The prospect of conviction, (or lack thereof), on the other hand, may be a viable basis for the Crown to decide to discontinue a prosecution.

How does this Answer the Topic of this Article?

Occasionally a sexual assault complainant wants to drop a sexual assault allegation. Now, why would they want to do this? Generally there are three reasons. Firstly, in many cases sexual assaults are reported by a person against someone they know. A boyfriend, spouse, family member, friend, etc. Often there is a sense that the intensity of the proceedings, and their impact on both the accused and/or the complainant is more than was anticipated. Criminal law can be a blunt object and can often appear (to those not normally involved in the system) to be more drastic at times than one would have expected. Secondly, in some cases a person recants. The recantation can be sincere but often (see the first reason just above) it can be motivated by a desire to make the case ‘go away.’ Prosecutors and courts are mindful of this and are often reluctant just to take a recantation at face value. Thirdly, in some cases the complainant has moved on with her or his life and it actually would cause them more psychological harm to proceed.

Clearly, the desire of a complainant to proceed is relevant to the Crown. Firstly, because the Crown wants to consider, among other factors, the desire not to re-victimize or otherwise do harm to the complainant if they truly don’t wish to proceed. Secondly, there is a tactical disadvantage to proceeding in a trial where the primary witness is now saying no crime occurred. Especially when you’re dealing with issues like consent, this can pose a problem.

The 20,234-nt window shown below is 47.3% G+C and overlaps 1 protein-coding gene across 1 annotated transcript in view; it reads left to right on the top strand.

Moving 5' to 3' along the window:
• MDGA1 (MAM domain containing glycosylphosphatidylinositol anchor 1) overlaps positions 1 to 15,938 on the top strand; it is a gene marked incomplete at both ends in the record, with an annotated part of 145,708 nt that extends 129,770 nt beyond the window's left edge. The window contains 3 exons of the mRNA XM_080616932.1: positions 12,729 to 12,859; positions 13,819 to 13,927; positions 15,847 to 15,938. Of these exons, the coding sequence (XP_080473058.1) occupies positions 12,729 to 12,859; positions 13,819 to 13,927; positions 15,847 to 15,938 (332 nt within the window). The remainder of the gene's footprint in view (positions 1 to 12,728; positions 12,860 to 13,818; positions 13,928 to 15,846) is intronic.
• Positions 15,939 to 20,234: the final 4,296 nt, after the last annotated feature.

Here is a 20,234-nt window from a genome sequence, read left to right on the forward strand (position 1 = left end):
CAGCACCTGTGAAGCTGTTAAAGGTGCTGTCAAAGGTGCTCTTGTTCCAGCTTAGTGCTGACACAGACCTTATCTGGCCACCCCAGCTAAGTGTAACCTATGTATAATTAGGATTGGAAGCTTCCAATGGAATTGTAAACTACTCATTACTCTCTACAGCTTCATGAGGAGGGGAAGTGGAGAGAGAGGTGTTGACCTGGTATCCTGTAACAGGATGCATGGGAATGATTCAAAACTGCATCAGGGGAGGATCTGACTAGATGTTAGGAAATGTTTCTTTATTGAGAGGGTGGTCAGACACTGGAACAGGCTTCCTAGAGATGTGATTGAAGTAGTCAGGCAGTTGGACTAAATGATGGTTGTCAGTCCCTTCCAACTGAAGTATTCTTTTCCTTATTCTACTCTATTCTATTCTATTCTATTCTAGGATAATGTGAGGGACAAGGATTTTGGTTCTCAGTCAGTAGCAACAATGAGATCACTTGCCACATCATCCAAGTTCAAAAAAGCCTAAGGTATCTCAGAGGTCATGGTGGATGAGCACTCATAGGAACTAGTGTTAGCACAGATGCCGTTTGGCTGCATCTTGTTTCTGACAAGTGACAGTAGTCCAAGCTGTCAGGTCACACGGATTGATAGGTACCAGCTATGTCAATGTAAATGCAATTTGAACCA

Now, in order to preserve evidence, police forces—at the request of the Crown—often take a “K.G.B.” statement. No, this has nothing to do with the Russian secret service. K.G.B. was a case from the Supreme Court that talked about cases where the complainant recants. Even if it is proven that the recantation is a lie, if the complainant stands by the recantation in court, the fact that it is a lie doesn’t mean that this amounts to evidence that the opposite is true. Accordingly, in many serious offences—sexual assault cases in particular—the police will record a video statement of the complainant who makes her allegations. Prior to giving the statement, the details are explained and the complainant is told the consequences of giving a false statement. They are asked to swear an oath similar to what they would swear in court. Accordingly, where the complainant subsequently recants, the Crown can ask the court to disregard the recantation and to prefer the videotaped statement in court testimony. Now, this is a form of hearsay and has some dangers associated with it. So it is certainly a highly debated procedure which works in some cases, and not in others.

What Can You Do If You Want to Drop a Sexual Assault Allegation?

The first and most important thing is to retain a lawyer. Although this is not strictly necessary—just like an accused person representing him/herself, there are numerous pitfalls you might step into and also you may miss certain opportunities to get what you want. Having a professional on your side helps protect your interests.

Many criminal defence lawyers offer services like this (“independent legal advice”).

David Anber and Matthew Wolfson offer these services. You can ask us a question 24 hours a day.

Once considering your options, you will be able to consider a number of options to try and address the situation. In the end the prosecutor has the final say whether or not a charge is dropped but your input will be considered highly valuable to the decision-making process.

If you have any questions, please do not hesitate to call David or Matthew at David Anber’s law office for more information.